Shifting rhythmically between land and sea with the ebb and flood tides, shores are places where humans and nonhumans encounter one another in ambivalent relations of deep familiarity and enduring strangeness. Building on Pratt (1991, 2008), I use the space of the intertidal contact zone here to think through a series of uneven encounters between humans and marine wildlife that populate a dispute over tidal energy testing in the Bay of Fundy’s Minas Passage. I trace two contact zones through which knowledge about marine wildlife in the Bay of Fundy is generated: first, the contact zone continually (re-)assembled through the encounters of small-scale and traditional fishers with marine wildlife. Second, the contact zone staged in remote encounters between marine scientists and marine wildlife. The article reflects on the role of bodies in and out of encounter in the different ways of knowing about marine wildlife in this case and considers ethical possibilities and limits of knowing through, versus without, contact with nonhuman animals in the intertidal contact zone.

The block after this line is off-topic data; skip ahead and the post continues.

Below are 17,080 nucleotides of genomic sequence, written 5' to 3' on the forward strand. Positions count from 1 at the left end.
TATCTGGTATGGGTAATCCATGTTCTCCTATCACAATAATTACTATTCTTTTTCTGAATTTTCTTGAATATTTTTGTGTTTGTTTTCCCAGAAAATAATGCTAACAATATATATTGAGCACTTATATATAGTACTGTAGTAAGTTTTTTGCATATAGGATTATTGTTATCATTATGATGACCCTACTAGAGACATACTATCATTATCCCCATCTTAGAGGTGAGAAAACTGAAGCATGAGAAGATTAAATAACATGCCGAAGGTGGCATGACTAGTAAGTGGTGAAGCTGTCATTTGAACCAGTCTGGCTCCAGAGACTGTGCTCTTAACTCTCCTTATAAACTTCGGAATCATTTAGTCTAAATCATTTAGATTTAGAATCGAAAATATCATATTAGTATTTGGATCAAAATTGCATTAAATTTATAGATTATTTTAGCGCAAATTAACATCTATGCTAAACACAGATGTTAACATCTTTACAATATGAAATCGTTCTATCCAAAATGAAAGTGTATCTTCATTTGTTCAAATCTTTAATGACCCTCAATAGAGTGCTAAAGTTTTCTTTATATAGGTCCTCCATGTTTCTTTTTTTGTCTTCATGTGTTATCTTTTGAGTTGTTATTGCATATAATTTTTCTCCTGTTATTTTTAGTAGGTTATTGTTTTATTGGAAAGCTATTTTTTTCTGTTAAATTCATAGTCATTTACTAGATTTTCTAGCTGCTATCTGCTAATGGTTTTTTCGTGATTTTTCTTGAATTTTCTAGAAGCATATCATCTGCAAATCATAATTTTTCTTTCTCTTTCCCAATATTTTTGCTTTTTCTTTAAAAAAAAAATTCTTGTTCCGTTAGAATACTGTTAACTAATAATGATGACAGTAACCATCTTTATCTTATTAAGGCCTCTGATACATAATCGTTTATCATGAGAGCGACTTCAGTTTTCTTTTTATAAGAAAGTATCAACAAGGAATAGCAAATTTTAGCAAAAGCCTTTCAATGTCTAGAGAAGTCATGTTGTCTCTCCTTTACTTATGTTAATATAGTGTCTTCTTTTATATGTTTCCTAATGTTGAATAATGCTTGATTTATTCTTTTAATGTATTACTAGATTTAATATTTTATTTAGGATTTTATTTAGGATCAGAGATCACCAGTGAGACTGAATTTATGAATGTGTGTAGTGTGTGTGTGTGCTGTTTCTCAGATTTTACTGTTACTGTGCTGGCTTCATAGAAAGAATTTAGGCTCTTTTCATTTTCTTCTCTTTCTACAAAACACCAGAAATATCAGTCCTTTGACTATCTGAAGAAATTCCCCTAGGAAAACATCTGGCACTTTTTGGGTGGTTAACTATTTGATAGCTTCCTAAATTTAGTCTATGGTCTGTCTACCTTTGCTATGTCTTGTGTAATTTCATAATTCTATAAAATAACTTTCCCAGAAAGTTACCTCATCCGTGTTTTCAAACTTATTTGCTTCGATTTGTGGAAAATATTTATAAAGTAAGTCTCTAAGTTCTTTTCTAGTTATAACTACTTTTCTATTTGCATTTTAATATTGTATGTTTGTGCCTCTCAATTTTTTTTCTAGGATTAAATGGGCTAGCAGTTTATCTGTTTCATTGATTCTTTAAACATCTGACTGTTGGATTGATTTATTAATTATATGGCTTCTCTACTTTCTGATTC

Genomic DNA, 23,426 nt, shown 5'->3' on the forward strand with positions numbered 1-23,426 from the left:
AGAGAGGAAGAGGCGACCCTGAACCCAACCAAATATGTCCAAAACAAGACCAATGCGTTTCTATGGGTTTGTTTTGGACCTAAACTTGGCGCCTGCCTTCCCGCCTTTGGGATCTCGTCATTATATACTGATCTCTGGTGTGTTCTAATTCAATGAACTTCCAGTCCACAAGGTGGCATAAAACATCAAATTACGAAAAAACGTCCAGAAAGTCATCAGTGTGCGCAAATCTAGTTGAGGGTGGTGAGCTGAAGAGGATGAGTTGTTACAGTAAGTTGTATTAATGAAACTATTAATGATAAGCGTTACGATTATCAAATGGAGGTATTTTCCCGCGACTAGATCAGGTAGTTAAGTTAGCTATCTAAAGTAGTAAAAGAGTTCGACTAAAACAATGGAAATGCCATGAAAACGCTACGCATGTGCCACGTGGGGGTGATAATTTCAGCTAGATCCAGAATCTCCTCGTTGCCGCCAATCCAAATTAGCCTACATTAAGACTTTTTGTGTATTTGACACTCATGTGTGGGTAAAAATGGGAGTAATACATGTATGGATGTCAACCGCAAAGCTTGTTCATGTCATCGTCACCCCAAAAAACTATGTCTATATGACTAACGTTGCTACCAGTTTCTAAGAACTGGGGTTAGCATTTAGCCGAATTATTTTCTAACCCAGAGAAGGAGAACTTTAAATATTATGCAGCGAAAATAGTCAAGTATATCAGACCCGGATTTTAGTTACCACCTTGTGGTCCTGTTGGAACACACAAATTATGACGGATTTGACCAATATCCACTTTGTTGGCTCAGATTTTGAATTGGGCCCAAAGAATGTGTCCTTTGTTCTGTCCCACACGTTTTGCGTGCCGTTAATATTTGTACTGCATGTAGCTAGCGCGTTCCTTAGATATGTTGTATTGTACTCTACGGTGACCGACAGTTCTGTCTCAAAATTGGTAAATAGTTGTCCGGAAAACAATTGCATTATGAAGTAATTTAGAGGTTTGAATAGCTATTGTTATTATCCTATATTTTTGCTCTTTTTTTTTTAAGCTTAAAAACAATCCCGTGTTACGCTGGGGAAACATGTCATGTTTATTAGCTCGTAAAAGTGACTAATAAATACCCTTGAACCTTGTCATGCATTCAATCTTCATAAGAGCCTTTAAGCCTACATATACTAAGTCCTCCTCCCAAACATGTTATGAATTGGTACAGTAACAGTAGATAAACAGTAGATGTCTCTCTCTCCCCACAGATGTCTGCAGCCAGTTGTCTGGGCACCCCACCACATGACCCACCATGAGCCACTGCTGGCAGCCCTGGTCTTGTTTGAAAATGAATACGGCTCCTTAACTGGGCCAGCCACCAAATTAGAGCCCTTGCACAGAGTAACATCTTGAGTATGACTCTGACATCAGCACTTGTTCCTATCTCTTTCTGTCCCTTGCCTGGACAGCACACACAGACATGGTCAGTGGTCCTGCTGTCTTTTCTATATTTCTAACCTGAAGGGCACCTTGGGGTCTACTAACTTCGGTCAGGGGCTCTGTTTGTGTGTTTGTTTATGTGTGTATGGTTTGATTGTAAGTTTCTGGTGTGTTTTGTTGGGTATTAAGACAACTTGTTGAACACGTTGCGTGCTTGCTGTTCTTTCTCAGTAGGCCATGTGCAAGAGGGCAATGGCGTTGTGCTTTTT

- Embodied knowledge, encounter, more-than-human contact zone, tidal ecology, tidal energy